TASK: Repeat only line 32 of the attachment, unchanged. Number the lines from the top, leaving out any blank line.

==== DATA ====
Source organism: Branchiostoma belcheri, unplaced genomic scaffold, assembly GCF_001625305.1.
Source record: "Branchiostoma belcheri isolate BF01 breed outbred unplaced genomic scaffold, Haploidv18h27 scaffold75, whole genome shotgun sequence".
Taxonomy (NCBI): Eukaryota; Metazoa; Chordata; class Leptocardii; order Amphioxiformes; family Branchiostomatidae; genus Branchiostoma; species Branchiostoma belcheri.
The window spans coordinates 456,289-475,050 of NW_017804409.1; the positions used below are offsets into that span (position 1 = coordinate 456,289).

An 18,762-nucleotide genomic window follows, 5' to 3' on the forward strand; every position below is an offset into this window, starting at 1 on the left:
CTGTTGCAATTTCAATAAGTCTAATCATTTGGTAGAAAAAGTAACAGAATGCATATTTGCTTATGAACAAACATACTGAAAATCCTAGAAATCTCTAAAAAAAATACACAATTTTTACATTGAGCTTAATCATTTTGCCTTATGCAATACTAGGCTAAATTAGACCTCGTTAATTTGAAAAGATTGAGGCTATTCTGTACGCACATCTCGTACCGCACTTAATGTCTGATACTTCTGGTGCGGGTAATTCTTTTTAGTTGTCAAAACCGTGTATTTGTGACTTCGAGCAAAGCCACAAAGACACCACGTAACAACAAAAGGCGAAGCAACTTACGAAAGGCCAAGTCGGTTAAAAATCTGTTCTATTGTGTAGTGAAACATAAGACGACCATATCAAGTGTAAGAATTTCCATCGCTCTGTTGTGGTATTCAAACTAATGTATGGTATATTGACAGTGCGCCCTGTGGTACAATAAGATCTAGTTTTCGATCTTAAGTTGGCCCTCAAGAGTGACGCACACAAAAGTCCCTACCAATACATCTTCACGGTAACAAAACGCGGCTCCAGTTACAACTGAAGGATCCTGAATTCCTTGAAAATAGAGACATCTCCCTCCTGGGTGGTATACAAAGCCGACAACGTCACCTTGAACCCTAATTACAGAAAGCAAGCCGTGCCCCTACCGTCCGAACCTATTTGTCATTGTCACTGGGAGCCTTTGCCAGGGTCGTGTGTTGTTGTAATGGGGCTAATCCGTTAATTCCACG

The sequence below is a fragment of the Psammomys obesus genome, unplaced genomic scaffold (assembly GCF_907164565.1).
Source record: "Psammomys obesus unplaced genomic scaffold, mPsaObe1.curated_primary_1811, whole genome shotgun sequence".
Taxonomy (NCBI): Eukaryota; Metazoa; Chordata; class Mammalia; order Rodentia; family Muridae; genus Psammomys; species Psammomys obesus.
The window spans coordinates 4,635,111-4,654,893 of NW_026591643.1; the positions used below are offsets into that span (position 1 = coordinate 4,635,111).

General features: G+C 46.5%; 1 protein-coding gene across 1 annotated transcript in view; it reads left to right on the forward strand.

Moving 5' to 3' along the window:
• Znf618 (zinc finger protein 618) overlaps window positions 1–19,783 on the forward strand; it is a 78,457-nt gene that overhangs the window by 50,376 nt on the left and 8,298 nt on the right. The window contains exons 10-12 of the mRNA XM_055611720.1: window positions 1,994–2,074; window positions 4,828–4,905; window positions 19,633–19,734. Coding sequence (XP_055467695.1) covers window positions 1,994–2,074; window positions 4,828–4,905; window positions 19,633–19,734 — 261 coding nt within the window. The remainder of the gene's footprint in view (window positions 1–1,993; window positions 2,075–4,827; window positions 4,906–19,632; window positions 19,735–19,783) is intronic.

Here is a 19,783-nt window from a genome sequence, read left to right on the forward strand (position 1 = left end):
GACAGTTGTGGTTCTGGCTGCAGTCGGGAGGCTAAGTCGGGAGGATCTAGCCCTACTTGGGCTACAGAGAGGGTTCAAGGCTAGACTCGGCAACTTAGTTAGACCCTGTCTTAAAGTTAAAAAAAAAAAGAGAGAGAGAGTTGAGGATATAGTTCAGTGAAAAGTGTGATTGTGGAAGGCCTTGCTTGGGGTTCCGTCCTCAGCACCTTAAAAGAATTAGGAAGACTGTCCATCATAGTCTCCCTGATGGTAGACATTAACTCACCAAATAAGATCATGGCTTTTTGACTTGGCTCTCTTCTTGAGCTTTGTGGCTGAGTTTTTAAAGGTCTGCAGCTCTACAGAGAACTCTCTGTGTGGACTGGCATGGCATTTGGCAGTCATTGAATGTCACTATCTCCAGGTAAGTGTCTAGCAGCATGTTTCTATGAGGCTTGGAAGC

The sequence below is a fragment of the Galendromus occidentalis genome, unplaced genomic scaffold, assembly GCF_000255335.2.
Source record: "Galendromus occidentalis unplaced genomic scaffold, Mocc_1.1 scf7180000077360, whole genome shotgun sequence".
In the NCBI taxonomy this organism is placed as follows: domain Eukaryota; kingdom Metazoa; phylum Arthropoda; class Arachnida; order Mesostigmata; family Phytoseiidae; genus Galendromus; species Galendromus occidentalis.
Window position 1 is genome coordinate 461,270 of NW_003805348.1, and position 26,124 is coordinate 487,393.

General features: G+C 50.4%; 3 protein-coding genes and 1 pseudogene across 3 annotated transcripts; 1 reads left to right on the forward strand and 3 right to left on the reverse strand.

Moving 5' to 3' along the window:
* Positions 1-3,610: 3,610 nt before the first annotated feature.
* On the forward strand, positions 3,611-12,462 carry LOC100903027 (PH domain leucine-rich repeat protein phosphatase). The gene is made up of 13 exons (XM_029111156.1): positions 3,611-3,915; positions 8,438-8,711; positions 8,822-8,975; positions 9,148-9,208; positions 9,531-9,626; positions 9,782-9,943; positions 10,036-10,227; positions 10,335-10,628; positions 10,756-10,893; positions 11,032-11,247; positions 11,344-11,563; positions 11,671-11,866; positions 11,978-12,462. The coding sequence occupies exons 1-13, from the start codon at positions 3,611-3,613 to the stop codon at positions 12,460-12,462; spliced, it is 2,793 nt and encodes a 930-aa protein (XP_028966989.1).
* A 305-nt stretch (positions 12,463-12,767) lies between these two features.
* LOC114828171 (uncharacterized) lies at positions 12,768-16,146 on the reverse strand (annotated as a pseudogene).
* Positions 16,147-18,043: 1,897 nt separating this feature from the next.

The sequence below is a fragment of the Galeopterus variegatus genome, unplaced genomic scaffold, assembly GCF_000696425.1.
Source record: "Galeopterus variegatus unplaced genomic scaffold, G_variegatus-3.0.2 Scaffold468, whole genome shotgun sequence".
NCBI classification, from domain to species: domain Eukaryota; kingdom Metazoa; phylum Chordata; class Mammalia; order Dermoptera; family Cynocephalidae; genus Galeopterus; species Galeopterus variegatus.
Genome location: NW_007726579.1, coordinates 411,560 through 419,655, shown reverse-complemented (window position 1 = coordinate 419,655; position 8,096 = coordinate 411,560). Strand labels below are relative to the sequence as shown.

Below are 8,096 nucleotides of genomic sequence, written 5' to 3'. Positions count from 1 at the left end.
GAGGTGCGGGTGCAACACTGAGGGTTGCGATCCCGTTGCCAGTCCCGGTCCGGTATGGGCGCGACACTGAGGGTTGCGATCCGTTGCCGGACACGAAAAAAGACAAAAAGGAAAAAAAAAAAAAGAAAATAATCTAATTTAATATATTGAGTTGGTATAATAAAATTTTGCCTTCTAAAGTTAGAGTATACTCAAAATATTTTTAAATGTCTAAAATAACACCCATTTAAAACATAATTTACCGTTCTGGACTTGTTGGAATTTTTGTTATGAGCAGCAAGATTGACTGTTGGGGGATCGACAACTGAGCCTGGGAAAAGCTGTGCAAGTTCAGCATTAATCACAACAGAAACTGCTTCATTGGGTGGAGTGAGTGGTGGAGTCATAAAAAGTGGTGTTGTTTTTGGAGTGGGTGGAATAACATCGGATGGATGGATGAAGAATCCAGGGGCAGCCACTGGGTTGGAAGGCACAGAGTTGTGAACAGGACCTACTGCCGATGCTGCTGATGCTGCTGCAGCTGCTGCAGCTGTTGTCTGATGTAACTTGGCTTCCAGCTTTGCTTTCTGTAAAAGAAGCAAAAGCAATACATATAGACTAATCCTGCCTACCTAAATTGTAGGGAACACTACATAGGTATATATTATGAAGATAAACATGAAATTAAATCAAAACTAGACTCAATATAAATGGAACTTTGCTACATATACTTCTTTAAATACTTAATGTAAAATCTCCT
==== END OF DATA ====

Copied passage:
GAGGTGCGGGTGCAACACTGAGGGTTGCGATCCCGTTGCCAGTCCCGGTCCGGTATGGGCGCGACACTGAGGGTTGCGATCCGTTGCCGGACACGAAAAAAGACAAAAAGGAAAAAAAAAAAAAGAAAATAATCTAATTTAATATATTGAGTTGGTATAATAAAATTTTGCCTTCTAAAGTTAGAGTATACTCAAAATATTTTTAAATGTCTAAAATAACACCCATTTAAAACATAATTTACCGTTCTGGACTTGTTGGAATTTTTGTTATGAGCAGCAAGATTGACTGTTGGGGGATCGACAACTGAGCCTGGGAAAAGCTGTGCAAGTTCAGCATTAATCACAACAGAAACTGCTTCATTGGGTGGAGTGAGTGGTGGAGTCATAAAAAGTGGTGTTGTTTTTGGAGTGGGTGGAATAACATCGGATGGATGGATGAAGAATCCAGGGGCAGCCACTGGGTTGGAAGGCACAGAGTTGTGAACAGGACCTACTGCCGATGCTGCTGATGCTGCTGCAGCTGCTGCAGCTGTTGTCTGATGTAACTTGGCTTCCAGCTTTGCTTTCTGTAAAAGAAGCAAAAGCAATACATATAGACTAATCCTGCCTACCTAAATTGTAGGGAACACTACATAGGTATATATTATGAAGATAAACATGAAATTAAATCAAAACTAGACTCAATATAAATGGAACTTTGCTACATATACTTCTTTAAATACTTAATGTAAAATCTCCT